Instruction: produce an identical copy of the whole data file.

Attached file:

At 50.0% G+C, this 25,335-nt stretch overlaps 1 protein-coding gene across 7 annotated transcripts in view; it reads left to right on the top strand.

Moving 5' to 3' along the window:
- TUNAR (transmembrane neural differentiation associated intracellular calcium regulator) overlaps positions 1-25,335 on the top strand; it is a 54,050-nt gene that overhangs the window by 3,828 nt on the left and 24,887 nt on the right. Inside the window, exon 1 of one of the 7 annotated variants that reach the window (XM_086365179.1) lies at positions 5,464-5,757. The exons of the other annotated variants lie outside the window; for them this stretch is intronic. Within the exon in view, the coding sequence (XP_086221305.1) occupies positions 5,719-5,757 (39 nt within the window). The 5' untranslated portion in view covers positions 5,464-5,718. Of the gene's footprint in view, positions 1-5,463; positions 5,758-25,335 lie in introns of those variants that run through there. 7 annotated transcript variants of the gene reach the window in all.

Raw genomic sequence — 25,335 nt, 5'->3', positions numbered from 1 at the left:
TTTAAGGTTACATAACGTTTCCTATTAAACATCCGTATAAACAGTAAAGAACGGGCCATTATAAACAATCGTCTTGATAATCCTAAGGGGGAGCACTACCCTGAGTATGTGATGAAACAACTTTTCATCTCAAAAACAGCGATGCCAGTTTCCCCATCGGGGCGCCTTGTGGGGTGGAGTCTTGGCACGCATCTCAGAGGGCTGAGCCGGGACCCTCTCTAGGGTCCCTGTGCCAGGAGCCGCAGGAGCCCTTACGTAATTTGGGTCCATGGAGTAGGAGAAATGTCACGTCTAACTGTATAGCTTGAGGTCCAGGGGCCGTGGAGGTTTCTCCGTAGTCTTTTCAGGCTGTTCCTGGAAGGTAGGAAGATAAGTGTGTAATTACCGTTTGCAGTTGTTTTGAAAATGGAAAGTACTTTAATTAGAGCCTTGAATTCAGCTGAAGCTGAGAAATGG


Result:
At 50.0% G+C, this 25,335-nt stretch overlaps 1 protein-coding gene across 7 annotated transcripts in view; it reads left to right on the top strand.

Moving 5' to 3' along the window:
- TUNAR (transmembrane neural differentiation associated intracellular calcium regulator) overlaps positions 1-25,335 on the top strand; it is a 54,050-nt gene that overhangs the window by 3,828 nt on the left and 24,887 nt on the right. Inside the window, exon 1 of one of the 7 annotated variants that reach the window (XM_086365179.1) lies at positions 5,464-5,757. The exons of the other annotated variants lie outside the window; for them this stretch is intronic. Within the exon in view, the coding sequence (XP_086221305.1) occupies positions 5,719-5,757 (39 nt within the window). The 5' untranslated portion in view covers positions 5,464-5,718. Of the gene's footprint in view, positions 1-5,463; positions 5,758-25,335 lie in introns of those variants that run through there. 7 annotated transcript variants of the gene reach the window in all.

Raw genomic sequence — 25,335 nt, 5'->3', positions numbered from 1 at the left:
TTTAAGGTTACATAACGTTTCCTATTAAACATCCGTATAAACAGTAAAGAACGGGCCATTATAAACAATCGTCTTGATAATCCTAAGGGGGAGCACTACCCTGAGTATGTGATGAAACAACTTTTCATCTCAAAAACAGCGATGCCAGTTTCCCCATCGGGGCGCCTTGTGGGGTGGAGTCTTGGCACGCATCTCAGAGGGCTGAGCCGGGACCCTCTCTAGGGTCCCTGTGCCAGGAGCCGCAGGAGCCCTTACGTAATTTGGGTCCATGGAGTAGGAGAAATGTCACGTCTAACTGTATAGCTTGAGGTCCAGGGGCCGTGGAGGTTTCTCCGTAGTCTTTTCAGGCTGTTCCTGGAAGGTAGGAAGATAAGTGTGTAATTACCGTTTGCAGTTGTTTTGAAAATGGAAAGTACTTTAATTAGAGCCTTGAATTCAGCTGAAGCTGAGAAATGG